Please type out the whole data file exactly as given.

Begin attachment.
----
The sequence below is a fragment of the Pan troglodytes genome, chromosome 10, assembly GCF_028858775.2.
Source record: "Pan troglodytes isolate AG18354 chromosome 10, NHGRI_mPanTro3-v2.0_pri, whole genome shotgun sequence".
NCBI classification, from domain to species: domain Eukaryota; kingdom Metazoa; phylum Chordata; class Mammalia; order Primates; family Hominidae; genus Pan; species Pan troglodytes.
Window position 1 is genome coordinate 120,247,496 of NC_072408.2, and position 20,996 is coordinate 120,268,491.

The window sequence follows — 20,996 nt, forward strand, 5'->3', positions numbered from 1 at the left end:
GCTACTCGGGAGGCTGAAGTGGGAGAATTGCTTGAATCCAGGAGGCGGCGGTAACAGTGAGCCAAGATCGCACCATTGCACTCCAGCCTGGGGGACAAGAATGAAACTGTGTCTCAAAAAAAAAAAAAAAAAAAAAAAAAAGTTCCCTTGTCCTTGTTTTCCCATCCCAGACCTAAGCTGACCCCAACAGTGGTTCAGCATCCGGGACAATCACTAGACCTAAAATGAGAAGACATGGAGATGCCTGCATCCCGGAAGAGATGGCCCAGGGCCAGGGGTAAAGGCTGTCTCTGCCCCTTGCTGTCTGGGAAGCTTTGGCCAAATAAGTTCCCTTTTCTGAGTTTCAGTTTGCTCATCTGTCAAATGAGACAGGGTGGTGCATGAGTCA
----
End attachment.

The sequence below is a fragment of the Pan troglodytes genome, chromosome 10, assembly GCF_028858775.2.
Source record: "Pan troglodytes isolate AG18354 chromosome 10, NHGRI_mPanTro3-v2.0_pri, whole genome shotgun sequence".
NCBI classification, from domain to species: domain Eukaryota; kingdom Metazoa; phylum Chordata; class Mammalia; order Primates; family Hominidae; genus Pan; species Pan troglodytes.
Window position 1 is genome coordinate 120,247,496 of NC_072408.2, and position 20,996 is coordinate 120,268,491.

The window sequence follows — 20,996 nt, forward strand, 5'->3', positions numbered from 1 at the left end:
GCTACTCGGGAGGCTGAAGTGGGAGAATTGCTTGAATCCAGGAGGCGGCGGTAACAGTGAGCCAAGATCGCACCATTGCACTCCAGCCTGGGGGACAAGAATGAAACTGTGTCTCAAAAAAAAAAAAAAAAAAAAAAAAAAGTTCCCTTGTCCTTGTTTTCCCATCCCAGACCTAAGCTGACCCCAACAGTGGTTCAGCATCCGGGACAATCACTAGACCTAAAATGAGAAGACATGGAGATGCCTGCATCCCGGAAGAGATGGCCCAGGGCCAGGGGTAAAGGCTGTCTCTGCCCCTTGCTGTCTGGGAAGCTTTGGCCAAATAAGTTCCCTTTTCTGAGTTTCAGTTTGCTCATCTGTCAAATGAGACAGGGTGGTGCATGAGTCA